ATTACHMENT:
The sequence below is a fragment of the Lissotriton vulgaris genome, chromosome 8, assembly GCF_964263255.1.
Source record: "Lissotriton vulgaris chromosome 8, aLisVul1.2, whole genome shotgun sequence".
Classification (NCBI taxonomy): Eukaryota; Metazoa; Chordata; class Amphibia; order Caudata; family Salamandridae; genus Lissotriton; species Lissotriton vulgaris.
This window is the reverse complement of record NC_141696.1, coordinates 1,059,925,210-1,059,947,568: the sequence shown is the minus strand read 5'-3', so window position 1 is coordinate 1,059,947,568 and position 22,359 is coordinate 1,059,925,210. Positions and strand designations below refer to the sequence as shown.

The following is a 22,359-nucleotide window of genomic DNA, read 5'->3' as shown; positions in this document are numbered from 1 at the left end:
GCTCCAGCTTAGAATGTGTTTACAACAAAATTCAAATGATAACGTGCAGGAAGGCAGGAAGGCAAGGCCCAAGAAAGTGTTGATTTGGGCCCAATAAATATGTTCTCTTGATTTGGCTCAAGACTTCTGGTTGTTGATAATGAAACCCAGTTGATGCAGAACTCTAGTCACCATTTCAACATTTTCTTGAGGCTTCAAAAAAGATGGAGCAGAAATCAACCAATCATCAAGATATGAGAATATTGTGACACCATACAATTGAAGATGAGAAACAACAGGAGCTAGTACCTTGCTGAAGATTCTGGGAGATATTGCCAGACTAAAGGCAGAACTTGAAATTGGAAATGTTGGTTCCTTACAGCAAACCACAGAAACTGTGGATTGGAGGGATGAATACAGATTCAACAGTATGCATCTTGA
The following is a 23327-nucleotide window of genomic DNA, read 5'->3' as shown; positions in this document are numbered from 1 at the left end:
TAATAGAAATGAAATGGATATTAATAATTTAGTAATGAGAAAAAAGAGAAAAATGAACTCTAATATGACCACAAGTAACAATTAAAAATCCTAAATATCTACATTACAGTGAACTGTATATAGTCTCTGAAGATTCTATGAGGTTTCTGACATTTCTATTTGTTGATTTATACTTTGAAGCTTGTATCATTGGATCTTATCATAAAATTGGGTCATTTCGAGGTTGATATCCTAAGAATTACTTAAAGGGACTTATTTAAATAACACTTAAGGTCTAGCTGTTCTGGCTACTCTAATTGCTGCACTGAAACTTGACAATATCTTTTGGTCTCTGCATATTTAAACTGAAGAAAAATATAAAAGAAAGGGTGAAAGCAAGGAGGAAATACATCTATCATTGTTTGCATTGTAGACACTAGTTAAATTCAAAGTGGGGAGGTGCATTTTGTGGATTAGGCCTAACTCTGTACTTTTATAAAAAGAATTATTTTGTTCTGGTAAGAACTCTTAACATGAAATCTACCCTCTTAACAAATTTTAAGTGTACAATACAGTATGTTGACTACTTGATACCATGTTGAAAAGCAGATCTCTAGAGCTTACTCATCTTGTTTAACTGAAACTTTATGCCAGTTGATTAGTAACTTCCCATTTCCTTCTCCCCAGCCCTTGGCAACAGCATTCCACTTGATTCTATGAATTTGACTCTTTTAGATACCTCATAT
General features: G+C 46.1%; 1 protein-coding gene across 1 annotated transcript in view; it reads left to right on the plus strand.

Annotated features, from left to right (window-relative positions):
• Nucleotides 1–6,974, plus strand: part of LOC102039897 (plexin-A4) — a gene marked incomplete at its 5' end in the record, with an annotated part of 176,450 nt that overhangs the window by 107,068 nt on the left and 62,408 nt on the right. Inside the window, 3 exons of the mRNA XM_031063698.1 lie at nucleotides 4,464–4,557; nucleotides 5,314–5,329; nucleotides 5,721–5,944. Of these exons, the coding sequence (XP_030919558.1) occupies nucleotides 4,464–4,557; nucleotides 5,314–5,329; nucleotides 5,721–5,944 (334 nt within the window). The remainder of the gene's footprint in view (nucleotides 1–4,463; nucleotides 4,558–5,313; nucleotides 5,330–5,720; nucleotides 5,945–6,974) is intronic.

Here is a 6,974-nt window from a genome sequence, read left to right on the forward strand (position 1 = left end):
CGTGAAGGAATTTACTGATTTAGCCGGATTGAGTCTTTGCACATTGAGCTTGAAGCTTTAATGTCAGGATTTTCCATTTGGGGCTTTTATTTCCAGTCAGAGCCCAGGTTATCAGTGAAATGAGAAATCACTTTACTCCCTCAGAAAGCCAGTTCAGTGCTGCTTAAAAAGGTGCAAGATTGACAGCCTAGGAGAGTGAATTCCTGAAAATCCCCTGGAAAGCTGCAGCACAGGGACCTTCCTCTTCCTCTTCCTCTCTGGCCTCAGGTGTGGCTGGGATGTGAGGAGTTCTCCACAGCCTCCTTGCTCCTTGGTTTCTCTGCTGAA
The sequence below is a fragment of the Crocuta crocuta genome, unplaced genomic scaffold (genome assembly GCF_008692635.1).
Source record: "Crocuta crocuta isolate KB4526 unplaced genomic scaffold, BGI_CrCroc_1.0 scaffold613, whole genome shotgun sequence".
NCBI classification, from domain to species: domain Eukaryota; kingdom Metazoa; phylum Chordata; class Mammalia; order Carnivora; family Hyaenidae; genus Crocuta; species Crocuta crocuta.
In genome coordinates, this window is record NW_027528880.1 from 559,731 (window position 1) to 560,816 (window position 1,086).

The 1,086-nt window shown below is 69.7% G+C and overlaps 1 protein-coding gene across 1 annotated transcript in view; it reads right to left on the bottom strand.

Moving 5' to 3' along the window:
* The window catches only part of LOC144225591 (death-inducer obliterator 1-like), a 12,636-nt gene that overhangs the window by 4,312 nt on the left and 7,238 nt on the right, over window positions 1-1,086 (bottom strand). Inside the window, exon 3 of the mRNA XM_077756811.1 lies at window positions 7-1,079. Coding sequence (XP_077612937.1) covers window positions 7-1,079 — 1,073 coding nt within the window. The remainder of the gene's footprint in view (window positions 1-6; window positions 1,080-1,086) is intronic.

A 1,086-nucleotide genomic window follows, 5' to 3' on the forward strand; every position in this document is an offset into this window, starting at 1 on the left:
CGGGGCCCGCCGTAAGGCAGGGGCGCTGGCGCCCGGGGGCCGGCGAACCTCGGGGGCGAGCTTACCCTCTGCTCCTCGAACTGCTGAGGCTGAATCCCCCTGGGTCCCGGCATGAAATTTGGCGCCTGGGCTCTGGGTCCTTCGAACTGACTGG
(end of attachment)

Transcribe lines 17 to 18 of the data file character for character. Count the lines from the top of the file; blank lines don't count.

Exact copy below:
In genome coordinates, this window is record NW_027528880.1 from 559,731 (window position 1) to 560,816 (window position 1,086).

The 1,086-nt window shown below is 69.7% G+C and overlaps 1 protein-coding gene across 1 annotated transcript in view; it reads right to left on the bottom strand.